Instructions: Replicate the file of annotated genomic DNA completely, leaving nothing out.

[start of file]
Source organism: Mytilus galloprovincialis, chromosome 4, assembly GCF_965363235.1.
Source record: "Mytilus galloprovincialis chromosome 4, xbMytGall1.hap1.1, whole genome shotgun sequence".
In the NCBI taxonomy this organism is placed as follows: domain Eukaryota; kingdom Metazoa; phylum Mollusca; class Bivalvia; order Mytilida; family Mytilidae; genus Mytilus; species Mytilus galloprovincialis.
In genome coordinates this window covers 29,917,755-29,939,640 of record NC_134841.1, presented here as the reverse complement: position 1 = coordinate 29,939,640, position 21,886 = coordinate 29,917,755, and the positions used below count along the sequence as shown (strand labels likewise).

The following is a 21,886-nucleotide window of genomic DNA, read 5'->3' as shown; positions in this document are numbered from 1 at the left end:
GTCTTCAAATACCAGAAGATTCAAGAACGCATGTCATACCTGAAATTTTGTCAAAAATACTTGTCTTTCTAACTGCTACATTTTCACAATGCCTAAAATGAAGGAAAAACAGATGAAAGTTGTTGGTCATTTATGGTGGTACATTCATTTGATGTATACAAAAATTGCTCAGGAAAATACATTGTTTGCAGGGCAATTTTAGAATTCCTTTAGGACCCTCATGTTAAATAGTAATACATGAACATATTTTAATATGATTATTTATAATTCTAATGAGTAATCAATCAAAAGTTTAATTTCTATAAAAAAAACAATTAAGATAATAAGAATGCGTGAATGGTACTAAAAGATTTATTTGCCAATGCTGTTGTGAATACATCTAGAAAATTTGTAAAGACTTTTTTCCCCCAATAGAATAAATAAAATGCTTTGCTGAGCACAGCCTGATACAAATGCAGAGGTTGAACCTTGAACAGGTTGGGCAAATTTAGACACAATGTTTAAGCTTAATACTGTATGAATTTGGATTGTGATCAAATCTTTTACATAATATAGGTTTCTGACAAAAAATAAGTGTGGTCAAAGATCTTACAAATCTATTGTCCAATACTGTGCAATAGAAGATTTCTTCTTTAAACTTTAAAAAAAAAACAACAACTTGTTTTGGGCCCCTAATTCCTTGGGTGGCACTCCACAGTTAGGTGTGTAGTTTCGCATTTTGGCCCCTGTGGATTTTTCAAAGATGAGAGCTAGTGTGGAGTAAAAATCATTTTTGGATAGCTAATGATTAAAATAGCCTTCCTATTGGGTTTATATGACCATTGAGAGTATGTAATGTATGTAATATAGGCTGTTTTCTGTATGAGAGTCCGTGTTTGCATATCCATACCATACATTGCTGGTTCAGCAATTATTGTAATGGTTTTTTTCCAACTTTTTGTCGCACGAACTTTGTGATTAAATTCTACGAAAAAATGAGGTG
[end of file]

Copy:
Source organism: Mytilus galloprovincialis, chromosome 4, assembly GCF_965363235.1.
Source record: "Mytilus galloprovincialis chromosome 4, xbMytGall1.hap1.1, whole genome shotgun sequence".
In the NCBI taxonomy this organism is placed as follows: domain Eukaryota; kingdom Metazoa; phylum Mollusca; class Bivalvia; order Mytilida; family Mytilidae; genus Mytilus; species Mytilus galloprovincialis.
In genome coordinates this window covers 29,917,755-29,939,640 of record NC_134841.1, presented here as the reverse complement: position 1 = coordinate 29,939,640, position 21,886 = coordinate 29,917,755, and the positions used below count along the sequence as shown (strand labels likewise).

The following is a 21,886-nucleotide window of genomic DNA, read 5'->3' as shown; positions in this document are numbered from 1 at the left end:
GTCTTCAAATACCAGAAGATTCAAGAACGCATGTCATACCTGAAATTTTGTCAAAAATACTTGTCTTTCTAACTGCTACATTTTCACAATGCCTAAAATGAAGGAAAAACAGATGAAAGTTGTTGGTCATTTATGGTGGTACATTCATTTGATGTATACAAAAATTGCTCAGGAAAATACATTGTTTGCAGGGCAATTTTAGAATTCCTTTAGGACCCTCATGTTAAATAGTAATACATGAACATATTTTAATATGATTATTTATAATTCTAATGAGTAATCAATCAAAAGTTTAATTTCTATAAAAAAAACAATTAAGATAATAAGAATGCGTGAATGGTACTAAAAGATTTATTTGCCAATGCTGTTGTGAATACATCTAGAAAATTTGTAAAGACTTTTTTCCCCCAATAGAATAAATAAAATGCTTTGCTGAGCACAGCCTGATACAAATGCAGAGGTTGAACCTTGAACAGGTTGGGCAAATTTAGACACAATGTTTAAGCTTAATACTGTATGAATTTGGATTGTGATCAAATCTTTTACATAATATAGGTTTCTGACAAAAAATAAGTGTGGTCAAAGATCTTACAAATCTATTGTCCAATACTGTGCAATAGAAGATTTCTTCTTTAAACTTTAAAAAAAAAACAACAACTTGTTTTGGGCCCCTAATTCCTTGGGTGGCACTCCACAGTTAGGTGTGTAGTTTCGCATTTTGGCCCCTGTGGATTTTTCAAAGATGAGAGCTAGTGTGGAGTAAAAATCATTTTTGGATAGCTAATGATTAAAATAGCCTTCCTATTGGGTTTATATGACCATTGAGAGTATGTAATGTATGTAATATAGGCTGTTTTCTGTATGAGAGTCCGTGTTTGCATATCCATACCATACATTGCTGGTTCAGCAATTATTGTAATGGTTTTTTTCCAACTTTTTGTCGCACGAACTTTGTGATTAAATTCTACGAAAAAATGAGGTG